Combatants for Peace started with personal stories. It remains the sum of all our stories, and more.

The first meetings between the Palestinians and Israelis that eventually led to the establishment of the Combatants for Peace, were mostly devoted to telling the participants’ personal stories. It began spontaneously, as the people who participated in those meetings knew nothing about their counterparts and the process that has lead them to meet their potential enemies. As the movement consolidated, the use of personal stories developed into a coherent ethos that places the activists’ experience at the center. We all have a story worth listening to, a story that reflects something of the horrors of this conflict, but also the potential of breaking out of it. Our personal stories, Palestinians and Israelis, are the stories of life here, of the violence to which we were partners or witnesses but also, the story of choosing a path of non-violence and partnership, a path to a different future.

By telling each other our personal stories (in seminars and workshops) we get to learn about our counterparts and to think and re-think ourselves: what was violence for us in the past? What did we know about the other side? What has lead us to Combatants for Peace? Who are we now? Who do we want to be? By telling our personal stories to our audiences (in countless public talks we give regularly), we allow people to put themselves in their enemies’ shoes, to see reality through their eyes, to make sense of what at first seems senseless, to feel pain and hope instead of numbness. Through encouraging attentive listening we invite our audiences to care about our stories, Palestinians and Israelis, and to join us in writing their next chapters together.

    Ahmed Helou

    Ahmed was born in Jericho. At the age of 15, Ahmed joined the local Hamas movement. He raised Palestinian flags and threw stones at soldiers. In 19...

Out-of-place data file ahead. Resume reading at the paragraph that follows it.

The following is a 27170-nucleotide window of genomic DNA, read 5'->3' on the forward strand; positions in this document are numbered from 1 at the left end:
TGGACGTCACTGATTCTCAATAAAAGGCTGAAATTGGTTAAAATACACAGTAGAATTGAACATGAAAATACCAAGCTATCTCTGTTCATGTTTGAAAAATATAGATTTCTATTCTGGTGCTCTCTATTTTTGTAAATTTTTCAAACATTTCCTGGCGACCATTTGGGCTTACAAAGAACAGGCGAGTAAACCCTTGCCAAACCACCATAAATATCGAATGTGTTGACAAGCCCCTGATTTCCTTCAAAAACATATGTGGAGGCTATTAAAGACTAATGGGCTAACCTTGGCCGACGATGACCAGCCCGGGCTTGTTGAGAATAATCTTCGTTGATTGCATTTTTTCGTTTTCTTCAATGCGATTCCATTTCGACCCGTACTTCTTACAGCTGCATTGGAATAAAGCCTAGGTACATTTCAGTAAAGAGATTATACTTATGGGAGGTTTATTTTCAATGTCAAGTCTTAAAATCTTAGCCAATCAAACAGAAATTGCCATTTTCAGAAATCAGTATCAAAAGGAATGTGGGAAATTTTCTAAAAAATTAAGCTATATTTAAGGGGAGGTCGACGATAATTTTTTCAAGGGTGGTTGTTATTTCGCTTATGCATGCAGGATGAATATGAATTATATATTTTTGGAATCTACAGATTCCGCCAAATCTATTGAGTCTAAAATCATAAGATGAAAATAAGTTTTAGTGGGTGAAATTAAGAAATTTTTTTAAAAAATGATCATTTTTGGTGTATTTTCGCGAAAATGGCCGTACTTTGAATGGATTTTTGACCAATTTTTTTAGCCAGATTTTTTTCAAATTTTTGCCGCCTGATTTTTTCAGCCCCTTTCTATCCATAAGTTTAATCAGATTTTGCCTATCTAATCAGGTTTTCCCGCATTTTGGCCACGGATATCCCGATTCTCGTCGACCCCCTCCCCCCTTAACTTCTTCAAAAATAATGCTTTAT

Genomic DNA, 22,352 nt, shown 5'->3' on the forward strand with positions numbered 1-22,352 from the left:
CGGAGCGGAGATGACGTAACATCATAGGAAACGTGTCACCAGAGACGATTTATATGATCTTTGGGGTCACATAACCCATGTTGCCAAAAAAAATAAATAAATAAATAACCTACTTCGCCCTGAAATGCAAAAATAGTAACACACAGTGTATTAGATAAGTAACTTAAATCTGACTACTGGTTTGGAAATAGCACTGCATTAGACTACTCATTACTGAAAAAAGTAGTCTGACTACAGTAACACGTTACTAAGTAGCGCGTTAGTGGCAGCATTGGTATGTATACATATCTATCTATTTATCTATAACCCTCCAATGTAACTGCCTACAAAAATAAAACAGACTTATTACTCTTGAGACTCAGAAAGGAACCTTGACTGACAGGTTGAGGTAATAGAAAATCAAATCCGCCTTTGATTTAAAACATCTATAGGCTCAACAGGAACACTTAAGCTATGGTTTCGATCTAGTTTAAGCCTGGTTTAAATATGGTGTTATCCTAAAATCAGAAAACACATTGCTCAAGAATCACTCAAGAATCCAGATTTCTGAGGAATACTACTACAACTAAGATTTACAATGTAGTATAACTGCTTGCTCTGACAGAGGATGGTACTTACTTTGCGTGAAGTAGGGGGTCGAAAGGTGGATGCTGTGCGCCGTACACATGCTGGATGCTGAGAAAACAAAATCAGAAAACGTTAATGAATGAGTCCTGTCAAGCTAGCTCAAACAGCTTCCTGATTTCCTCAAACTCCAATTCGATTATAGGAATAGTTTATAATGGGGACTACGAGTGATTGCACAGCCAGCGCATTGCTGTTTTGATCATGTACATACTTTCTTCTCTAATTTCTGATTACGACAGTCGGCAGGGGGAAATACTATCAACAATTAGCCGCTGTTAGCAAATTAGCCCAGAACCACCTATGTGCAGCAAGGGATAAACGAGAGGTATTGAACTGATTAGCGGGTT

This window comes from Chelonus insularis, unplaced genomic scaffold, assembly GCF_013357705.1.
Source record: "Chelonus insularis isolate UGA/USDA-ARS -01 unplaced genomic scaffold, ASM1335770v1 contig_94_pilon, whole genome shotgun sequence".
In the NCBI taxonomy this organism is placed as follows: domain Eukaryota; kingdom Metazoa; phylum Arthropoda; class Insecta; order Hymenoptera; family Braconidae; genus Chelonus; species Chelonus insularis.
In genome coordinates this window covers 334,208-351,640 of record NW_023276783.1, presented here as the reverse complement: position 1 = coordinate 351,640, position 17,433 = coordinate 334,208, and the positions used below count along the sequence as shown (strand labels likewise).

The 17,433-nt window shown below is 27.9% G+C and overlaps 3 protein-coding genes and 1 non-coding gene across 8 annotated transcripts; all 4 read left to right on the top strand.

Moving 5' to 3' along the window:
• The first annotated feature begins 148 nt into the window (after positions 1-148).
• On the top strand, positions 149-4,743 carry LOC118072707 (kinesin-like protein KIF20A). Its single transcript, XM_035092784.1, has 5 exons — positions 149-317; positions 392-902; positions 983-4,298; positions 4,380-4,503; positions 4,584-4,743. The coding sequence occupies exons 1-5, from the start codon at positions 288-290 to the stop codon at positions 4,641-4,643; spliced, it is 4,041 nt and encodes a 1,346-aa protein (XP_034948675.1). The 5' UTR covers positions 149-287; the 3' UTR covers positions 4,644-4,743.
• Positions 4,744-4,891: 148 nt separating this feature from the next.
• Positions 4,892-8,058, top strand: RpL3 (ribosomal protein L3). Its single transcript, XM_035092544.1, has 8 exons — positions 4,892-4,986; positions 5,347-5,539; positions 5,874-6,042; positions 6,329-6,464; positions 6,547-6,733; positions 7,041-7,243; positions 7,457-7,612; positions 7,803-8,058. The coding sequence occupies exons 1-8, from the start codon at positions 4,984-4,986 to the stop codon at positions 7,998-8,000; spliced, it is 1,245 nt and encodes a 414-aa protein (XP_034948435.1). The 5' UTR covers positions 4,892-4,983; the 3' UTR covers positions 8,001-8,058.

Kholod Abu-Raeya

    I am well aware that I am an unusual phenomenon. A Palestinian woman in an organization such as Combatants for Peace is uncommon; but the truth is,...

    Maia Hascal

    As a social worker in the second Lebanon war, I had close contact with many Israeli families who spent the war hiding in their shelters as well as ...

    Jamil Qassas

    My family is originally from the village of Al-Qubeiba, which was forcibly evicted in 1948. My story and the suffering of my family starts from tha...

    Noga Harpaz

    In my childhood, my grandparents (whose parents immigrated to Israel in the Third and Fourth Aliyah, 1919-1931), told me stories about their Palmac...

    Mohamad Owedah

    I grew up in the biggest village in Palestine, but it was also very popular amongst settlers due to its proximity to the City of David. When I was ...

    Shai Eluk

    My parents made Aliyah from Morocco in the 1970s, and after a period in a transit camp, they moved to Jerusalem, where I was born and raised on its...

    Osama Elewat

    I was born in Silwan to a Palestinian family that had to move to Jericho when I was eleven years old. Until then, I had never met a Jew or an Israe...

    Netta Hazan

    I remember when I was a young teenager, during the second intifada, wanting to travel and be independent – but terrified to ride the bus. ‘Mayb...

    Sulaiman Khatib

    Growing up, my family was badly impacted by the occupation. There was so much suffering all around me: my friends’ homes were being demolished, c...

    Chen Alon

    My grandfather immigrated to Palestine before the Second World War because he was a Zionist. He was the only member of his family to escape the gas...

    Udi Gur

    For me, CfP is a community in which I have partners and friends with whom I share the dream, the willingness, and the path....

    Loading...